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Rubio Rips Miami Marlins for “Outrageous” Censorship of Communist Cuba Protesters

Social media erupted after a video surfaced of a man wearing an anti-communist t-shirt being denied entry to the stadium for the World Baseball Classic semifinal between the U.S. and Cuba.

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MIAMI, FLORIDA — Censorship of anti-communism protests at Sunday’s World Baseball Classic semifinal between the U.S. and Cuba triggered fiery responses from Florida Republicans, including U.S. Senators Marco Rubio (R-FL) and Rick Scott (R-FL).

Political statements dominated the game at the Miami Marlins’ LoanDepot Park. The taxpayer-funded ballpark sits in Miami’s Little Havana neighborhood – named after Cuba’s capital city.

Prior to the game, hundreds of Cuban-American protesters gathered outside the stadium to protest the team for its representation of their native country’s communist government. A video showing security denying entry to a fan wearing an anti-communist t-shirt prompted a wave of responses on social media.


Rubio aired his grievances with the political censorship in a video posted on Twitter.

“Just imagine that: a taxpayer funded stadium … and Americans are not allowed to take in t-shirts or flags or signs – not that have profanity, I agree with that [being banned] – but flags and signs that have messages that the Cuban regime finds offensive,” Rubio said.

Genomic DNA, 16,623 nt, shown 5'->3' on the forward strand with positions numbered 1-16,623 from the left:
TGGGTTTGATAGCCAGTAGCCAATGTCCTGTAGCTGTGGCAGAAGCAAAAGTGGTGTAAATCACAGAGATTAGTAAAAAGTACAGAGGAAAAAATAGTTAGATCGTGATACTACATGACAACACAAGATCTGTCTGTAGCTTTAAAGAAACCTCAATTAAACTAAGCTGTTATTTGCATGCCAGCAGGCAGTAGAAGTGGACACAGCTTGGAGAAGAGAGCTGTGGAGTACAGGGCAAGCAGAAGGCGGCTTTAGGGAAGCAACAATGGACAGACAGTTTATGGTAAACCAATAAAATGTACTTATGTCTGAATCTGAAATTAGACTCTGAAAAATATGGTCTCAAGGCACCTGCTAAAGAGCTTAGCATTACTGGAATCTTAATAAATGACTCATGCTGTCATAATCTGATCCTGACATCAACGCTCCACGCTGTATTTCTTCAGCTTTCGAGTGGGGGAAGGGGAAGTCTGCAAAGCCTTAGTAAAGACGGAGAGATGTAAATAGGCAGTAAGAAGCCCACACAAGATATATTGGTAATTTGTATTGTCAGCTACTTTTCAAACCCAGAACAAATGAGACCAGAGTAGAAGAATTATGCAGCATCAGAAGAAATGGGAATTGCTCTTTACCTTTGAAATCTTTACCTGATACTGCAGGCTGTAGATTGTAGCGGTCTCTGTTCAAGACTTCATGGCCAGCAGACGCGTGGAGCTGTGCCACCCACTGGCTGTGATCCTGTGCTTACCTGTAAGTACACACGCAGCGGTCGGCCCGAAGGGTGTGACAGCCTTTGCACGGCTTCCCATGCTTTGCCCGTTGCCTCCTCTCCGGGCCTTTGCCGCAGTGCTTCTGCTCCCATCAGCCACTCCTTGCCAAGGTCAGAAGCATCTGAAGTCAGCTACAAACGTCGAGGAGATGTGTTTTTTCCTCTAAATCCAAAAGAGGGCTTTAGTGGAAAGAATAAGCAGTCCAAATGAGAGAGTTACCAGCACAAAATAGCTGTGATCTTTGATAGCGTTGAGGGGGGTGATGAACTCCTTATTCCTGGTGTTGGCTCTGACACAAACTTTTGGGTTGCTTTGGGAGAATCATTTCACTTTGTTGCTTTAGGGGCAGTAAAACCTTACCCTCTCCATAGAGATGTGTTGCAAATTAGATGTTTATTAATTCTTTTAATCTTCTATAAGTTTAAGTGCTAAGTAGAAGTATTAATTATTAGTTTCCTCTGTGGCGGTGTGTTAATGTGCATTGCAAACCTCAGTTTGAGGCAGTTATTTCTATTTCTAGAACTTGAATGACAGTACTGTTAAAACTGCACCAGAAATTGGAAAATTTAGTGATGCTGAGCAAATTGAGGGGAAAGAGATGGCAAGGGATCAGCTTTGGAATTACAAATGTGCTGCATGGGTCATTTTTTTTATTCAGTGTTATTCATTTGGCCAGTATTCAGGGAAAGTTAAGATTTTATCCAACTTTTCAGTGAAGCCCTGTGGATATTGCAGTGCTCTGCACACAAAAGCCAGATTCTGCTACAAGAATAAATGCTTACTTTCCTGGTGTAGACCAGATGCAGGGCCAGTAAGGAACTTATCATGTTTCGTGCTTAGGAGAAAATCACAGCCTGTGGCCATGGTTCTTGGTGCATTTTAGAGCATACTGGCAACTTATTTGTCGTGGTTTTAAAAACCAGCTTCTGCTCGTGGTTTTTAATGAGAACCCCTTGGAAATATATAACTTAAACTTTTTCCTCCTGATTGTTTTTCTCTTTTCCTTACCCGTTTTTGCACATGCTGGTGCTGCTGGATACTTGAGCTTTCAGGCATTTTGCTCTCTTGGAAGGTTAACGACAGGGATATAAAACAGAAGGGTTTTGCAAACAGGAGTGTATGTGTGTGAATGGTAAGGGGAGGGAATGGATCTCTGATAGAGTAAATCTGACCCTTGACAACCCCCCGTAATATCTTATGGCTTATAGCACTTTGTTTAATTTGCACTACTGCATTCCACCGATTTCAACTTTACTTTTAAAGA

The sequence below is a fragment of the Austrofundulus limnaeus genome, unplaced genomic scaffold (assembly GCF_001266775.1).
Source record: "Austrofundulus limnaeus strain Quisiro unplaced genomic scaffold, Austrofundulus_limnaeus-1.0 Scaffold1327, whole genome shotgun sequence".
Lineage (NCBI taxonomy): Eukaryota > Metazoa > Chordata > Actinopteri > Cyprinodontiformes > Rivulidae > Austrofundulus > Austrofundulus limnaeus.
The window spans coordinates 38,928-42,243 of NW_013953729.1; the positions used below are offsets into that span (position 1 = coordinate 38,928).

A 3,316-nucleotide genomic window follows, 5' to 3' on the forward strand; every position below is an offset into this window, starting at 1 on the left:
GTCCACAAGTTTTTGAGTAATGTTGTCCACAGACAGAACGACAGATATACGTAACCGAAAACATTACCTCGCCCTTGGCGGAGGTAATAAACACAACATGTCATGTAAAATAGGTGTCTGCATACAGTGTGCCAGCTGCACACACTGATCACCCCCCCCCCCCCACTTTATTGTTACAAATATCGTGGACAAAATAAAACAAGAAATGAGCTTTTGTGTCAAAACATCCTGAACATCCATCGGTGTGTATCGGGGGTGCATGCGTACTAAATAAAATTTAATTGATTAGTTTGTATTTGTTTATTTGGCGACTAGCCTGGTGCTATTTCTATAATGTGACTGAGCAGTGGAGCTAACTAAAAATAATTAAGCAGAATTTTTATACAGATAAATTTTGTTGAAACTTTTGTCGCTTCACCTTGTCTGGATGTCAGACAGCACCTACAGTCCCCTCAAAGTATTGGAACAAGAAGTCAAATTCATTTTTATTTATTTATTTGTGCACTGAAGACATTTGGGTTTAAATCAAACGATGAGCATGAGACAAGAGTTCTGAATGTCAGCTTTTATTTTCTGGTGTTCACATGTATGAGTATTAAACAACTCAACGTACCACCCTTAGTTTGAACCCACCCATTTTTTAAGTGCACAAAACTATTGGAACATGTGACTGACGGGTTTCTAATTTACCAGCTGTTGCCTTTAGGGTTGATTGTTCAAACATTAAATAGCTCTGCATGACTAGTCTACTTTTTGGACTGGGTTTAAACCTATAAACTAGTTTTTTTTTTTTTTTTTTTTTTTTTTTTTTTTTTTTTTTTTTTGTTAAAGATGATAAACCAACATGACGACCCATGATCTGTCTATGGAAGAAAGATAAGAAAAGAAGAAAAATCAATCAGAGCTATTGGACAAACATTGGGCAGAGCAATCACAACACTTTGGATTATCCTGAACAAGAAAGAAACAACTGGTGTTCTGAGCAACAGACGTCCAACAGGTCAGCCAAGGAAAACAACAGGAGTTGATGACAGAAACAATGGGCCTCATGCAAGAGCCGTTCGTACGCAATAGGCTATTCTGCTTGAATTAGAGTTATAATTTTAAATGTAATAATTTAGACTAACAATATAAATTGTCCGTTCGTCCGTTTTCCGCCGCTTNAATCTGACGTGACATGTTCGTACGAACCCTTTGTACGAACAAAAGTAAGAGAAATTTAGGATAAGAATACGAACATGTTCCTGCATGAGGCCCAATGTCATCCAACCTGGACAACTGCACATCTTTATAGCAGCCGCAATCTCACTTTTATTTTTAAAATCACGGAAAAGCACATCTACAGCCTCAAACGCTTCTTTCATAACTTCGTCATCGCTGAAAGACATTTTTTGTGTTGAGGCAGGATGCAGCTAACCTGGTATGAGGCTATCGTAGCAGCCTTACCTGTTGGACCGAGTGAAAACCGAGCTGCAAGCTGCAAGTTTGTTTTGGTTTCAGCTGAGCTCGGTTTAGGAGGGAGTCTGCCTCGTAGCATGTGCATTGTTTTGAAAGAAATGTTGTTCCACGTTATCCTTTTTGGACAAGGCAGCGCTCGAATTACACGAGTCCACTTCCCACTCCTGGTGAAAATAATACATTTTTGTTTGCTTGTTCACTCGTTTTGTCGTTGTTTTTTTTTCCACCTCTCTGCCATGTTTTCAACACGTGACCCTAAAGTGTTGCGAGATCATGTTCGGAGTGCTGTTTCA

“It is outrageous, it’s disgusting, it’s grotesque. I hope it isn’t true and I hope it’s being corrected,” he added.

Scott fired off his own series of tweets criticizing Major League Baseball (MLB), writing: “It's a travesty to watch the @MLB roll out the red carpet for evil thugs like Maduro, Castro & Díaz-Canel to spread political propaganda in Little Havana. They should be ashamed of siding with human rights abusers over the freedom activists persecuted by these evil thugs.”

In the days leading up to the matchup, the World Baseball Classic reportedly wanted to prohibit entry for anyone visibly carrying or wearing politically charged messages.

Miami Mayor Francis Suarez, who had promised fans they would not be prevented from making any lawful protests, said the man in the video should not have been turned away.

Suarez responded, writing (in Spanish): “I saw it... and I called the @Marlins who told me that it was a mistake to deny the person with the shirt that said homeland and life... they told me that they are not leaving banners with homeland and life but they are leaving shirts. An absurd distinction when they told me something different at first.”

State Senator Ileana Garcia called out MLB for allowing players to wear Black Lives Matter shirts.


While some fans faced censorship from the stadium security staff, many spectators managed to bring signs into the stadium. Once inside, they led chants of “Patria Y Vida,” which means “homeland and life.” The slogan counters Cuban dictator Fidel Castro’s infamous motto used to threaten dissidents: “homeland or death.”

Three protesters were removed from the ballpark after they ran onto the field, according to AP.

“The biggest lack of respect to this country that has opened up its doors for us,” one protester told the outlet. “They claim to be fleeing a dictatorship, and this country gave them an opportunity. Gave them everything, and now they want to play for the same team that suppressed them. They’re laughing at the United States by doing that.”

Popular Cuban-American rapper Ovi made his statement visible to those watching at home by standing behind home plate in view of the television cameras. Another man took his stand nearby wearing a shirt rejecting communist guerrilla leader Che Guevara.

From his front row seat, Ovi held up a sign with the words “Abajo el Comunismo! Abajo la Dictadura! Viva Cuba Libre!” which in English translates to: “Down with communism! down with the dictatorship! Long Live free Cuba!”